In an interview with Sputnik Japan, Yoshio Tsukuda of the Tsukuda Mobility Research Institute said that America is importing top-class made-in-Japan cars and hybrid cars with high VAT and they are selling well, with the comparatively low gasoline prices in the US as one of the reasons.
“Last year the US imported 1.9 million Japanese cars in addition to nearly 4 million Japanese cars annually built in the US. All told, they account for around 40 percent of America’s new car market,” Tsukuda said.
In 1981 the United States and Japan, both hit by skyrocketing oil prices, reached a voluntary restraint agreement limiting the volume of Japanese automobile exports to the US, which lasted 13 years.
Still, President Donald Trump recently complained about the slow sales of US-made cars in what he described as a “protectionist” Japanese market.
In 2016, Japan imported a mere 518 million dollars’ worth of American cars while simultaneously exporting to the US cars and trucks worth over $39.6 billion – over 75 times as much.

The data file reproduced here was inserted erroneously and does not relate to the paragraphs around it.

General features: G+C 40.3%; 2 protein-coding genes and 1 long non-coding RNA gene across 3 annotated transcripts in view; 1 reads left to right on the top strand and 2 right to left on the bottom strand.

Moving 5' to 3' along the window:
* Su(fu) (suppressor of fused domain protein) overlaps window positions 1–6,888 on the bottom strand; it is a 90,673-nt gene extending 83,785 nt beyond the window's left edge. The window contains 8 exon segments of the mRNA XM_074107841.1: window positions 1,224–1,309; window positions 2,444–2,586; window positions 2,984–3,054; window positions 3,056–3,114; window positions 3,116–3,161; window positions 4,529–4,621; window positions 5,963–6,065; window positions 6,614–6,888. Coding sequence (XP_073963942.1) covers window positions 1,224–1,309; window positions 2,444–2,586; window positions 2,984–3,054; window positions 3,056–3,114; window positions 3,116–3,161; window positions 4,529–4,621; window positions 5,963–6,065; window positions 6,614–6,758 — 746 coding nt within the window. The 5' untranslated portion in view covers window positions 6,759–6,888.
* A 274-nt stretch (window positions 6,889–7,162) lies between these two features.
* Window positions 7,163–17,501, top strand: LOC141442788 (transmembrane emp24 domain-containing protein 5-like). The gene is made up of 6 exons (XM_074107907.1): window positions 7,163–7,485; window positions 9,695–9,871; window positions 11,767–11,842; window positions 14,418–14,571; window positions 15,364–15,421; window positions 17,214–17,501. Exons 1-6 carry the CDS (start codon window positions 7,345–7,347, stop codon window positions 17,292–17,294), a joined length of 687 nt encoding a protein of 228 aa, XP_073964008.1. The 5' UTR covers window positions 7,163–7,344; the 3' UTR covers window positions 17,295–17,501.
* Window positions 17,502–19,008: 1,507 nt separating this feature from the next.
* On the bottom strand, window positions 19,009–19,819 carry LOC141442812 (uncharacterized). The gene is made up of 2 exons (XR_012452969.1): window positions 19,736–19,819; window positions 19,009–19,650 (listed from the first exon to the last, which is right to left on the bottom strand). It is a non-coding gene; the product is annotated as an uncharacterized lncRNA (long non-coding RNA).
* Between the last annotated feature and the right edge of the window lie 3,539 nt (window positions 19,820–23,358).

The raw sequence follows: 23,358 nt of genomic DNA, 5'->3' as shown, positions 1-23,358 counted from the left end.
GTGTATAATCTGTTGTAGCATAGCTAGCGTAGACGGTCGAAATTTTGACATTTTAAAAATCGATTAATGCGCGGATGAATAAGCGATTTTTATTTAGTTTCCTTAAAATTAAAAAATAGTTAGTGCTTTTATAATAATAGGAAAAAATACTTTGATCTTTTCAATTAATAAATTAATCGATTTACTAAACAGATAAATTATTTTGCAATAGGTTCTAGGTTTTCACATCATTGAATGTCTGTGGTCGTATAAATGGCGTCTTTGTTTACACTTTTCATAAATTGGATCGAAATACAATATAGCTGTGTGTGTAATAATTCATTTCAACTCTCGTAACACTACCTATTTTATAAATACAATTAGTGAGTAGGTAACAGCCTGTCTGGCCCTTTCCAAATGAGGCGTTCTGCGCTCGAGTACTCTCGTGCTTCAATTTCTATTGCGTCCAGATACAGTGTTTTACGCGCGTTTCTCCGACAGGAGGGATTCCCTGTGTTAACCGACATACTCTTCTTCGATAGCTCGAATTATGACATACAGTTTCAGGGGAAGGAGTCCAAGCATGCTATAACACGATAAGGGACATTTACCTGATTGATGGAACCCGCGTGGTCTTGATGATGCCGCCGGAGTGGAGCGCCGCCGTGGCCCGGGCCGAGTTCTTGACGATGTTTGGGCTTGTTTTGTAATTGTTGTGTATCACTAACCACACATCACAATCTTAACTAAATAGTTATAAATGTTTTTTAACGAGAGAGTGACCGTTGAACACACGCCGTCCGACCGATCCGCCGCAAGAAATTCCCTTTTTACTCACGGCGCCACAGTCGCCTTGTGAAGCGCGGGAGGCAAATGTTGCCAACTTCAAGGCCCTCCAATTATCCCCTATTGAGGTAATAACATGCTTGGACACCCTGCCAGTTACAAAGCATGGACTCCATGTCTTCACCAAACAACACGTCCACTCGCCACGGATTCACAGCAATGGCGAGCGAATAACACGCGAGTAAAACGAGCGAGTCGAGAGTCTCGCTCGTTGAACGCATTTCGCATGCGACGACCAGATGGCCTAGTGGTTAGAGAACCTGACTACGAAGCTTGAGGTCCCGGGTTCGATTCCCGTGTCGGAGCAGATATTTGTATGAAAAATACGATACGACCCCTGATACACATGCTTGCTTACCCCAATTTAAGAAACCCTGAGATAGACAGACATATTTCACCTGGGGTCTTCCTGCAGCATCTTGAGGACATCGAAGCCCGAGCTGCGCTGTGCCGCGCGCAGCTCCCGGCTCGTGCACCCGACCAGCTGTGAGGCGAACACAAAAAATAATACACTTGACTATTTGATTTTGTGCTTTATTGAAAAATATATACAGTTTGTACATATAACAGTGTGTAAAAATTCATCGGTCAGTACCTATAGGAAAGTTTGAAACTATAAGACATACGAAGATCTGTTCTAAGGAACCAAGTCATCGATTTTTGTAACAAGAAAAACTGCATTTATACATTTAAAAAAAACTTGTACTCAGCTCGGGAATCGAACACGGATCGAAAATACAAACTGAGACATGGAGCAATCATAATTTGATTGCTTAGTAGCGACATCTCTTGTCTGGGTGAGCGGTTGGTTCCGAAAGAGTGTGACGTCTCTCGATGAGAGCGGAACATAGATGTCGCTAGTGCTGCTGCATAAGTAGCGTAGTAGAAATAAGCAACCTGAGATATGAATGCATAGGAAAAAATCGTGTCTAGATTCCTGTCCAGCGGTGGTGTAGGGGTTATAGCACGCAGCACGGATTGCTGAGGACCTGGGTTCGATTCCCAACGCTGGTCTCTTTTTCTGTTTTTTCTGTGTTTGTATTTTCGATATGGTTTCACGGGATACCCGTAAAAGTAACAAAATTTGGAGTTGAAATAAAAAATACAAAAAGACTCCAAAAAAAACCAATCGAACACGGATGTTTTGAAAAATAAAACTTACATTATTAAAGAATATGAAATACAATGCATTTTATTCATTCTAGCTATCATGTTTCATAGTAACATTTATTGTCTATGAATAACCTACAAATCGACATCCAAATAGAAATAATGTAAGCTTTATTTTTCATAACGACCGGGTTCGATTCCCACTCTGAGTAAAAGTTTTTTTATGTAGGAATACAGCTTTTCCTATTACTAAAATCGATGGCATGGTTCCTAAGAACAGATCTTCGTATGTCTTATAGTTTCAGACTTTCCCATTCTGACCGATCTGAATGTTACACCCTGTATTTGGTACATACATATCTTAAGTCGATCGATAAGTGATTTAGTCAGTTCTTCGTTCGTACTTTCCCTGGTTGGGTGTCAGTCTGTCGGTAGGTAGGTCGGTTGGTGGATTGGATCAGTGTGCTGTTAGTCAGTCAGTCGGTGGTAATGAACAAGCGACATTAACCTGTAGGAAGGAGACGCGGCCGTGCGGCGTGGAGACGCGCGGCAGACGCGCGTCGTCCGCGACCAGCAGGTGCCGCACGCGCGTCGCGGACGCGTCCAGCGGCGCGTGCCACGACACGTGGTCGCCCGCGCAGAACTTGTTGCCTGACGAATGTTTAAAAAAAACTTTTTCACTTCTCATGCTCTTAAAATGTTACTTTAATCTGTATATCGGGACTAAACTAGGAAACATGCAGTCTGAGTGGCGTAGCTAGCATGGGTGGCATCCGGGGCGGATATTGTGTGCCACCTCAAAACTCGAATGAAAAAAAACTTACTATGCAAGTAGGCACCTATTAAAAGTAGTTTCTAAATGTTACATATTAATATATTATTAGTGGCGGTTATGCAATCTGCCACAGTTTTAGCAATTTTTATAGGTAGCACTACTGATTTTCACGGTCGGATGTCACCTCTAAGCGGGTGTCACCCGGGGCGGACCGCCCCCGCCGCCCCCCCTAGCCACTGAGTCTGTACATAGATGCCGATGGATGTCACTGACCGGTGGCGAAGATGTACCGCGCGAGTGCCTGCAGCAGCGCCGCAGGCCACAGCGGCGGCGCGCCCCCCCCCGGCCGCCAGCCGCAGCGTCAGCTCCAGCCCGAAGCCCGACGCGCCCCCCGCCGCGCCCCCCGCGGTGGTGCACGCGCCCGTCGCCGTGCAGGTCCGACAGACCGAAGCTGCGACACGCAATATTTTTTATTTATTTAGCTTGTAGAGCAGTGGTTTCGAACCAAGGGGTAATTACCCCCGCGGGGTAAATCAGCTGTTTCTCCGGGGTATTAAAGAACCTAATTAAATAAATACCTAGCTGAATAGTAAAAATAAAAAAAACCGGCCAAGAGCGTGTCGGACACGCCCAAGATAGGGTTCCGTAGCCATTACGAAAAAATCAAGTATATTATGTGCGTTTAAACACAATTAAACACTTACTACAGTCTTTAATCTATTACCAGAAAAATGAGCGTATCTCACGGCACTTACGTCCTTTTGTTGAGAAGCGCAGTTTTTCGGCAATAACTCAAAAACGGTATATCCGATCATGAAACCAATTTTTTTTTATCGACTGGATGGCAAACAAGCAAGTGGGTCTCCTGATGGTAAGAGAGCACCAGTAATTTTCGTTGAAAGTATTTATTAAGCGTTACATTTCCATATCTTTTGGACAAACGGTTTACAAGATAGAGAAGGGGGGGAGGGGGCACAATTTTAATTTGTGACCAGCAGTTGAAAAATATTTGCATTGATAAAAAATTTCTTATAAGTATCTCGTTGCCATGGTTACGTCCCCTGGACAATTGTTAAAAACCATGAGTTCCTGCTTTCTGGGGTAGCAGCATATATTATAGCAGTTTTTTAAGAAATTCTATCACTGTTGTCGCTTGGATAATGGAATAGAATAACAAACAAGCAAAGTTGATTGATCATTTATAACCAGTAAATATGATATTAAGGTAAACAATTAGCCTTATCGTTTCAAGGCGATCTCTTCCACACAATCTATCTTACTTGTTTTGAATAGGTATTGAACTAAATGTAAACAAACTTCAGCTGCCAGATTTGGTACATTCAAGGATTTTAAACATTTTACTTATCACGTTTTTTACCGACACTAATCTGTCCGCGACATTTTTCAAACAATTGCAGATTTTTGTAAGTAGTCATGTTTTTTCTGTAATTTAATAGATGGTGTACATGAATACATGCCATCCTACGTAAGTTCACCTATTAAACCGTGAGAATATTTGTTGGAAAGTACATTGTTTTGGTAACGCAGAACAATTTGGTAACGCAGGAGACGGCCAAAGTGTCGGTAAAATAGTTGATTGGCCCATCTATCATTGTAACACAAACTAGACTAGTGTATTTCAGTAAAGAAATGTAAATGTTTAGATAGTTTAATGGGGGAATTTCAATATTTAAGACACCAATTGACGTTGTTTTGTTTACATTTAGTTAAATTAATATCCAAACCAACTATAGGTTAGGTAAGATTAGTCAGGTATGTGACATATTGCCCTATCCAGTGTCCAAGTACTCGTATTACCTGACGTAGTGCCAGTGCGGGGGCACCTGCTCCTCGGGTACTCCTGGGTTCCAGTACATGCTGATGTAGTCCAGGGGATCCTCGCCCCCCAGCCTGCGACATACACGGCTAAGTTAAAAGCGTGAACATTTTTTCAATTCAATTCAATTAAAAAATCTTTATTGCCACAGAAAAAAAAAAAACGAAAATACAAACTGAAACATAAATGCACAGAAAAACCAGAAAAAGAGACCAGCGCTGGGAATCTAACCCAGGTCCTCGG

While Japan was increasing its import of foreign cars, the Japanese preferred German cars over American ones because of the US automakers’ flawed marketing policy, Yelena Leontyeva, a senior expert at the Institute of World Economy and International Relations in Moscow, told Sputnik.
“Last year Ford rolled up their operations in Japan and GM fails to offer right hand drive cars to Japanese motorists. The Japanese market is the most competition-friendly around, but the Americans are still moving out focusing their attention on China,” she noted.
Commenting on the car trade between Japan and the US, Leontyeva said that Japanese cars are selling even better in the US than American-made ones.
“Japanese carmakers are successfully competing with Detroit and this is the result of their previous effort on the American market.”
Japanese carmakers view the US as their primary source of dollar revenue. If the Trans-Pacific Partnership agreement were signed their profits would go right through the roof.
Apparently hating to spoil the current “honeymoon” with Tokyo, President Donald Trump never raised the sensitive issue of the Japanese car market during his recent meeting with Prime Minister Shinzo Abe in Washington.
When exactly the “bomb” he has in store for Japanese carmakers is going to blow up remains to be seen though.
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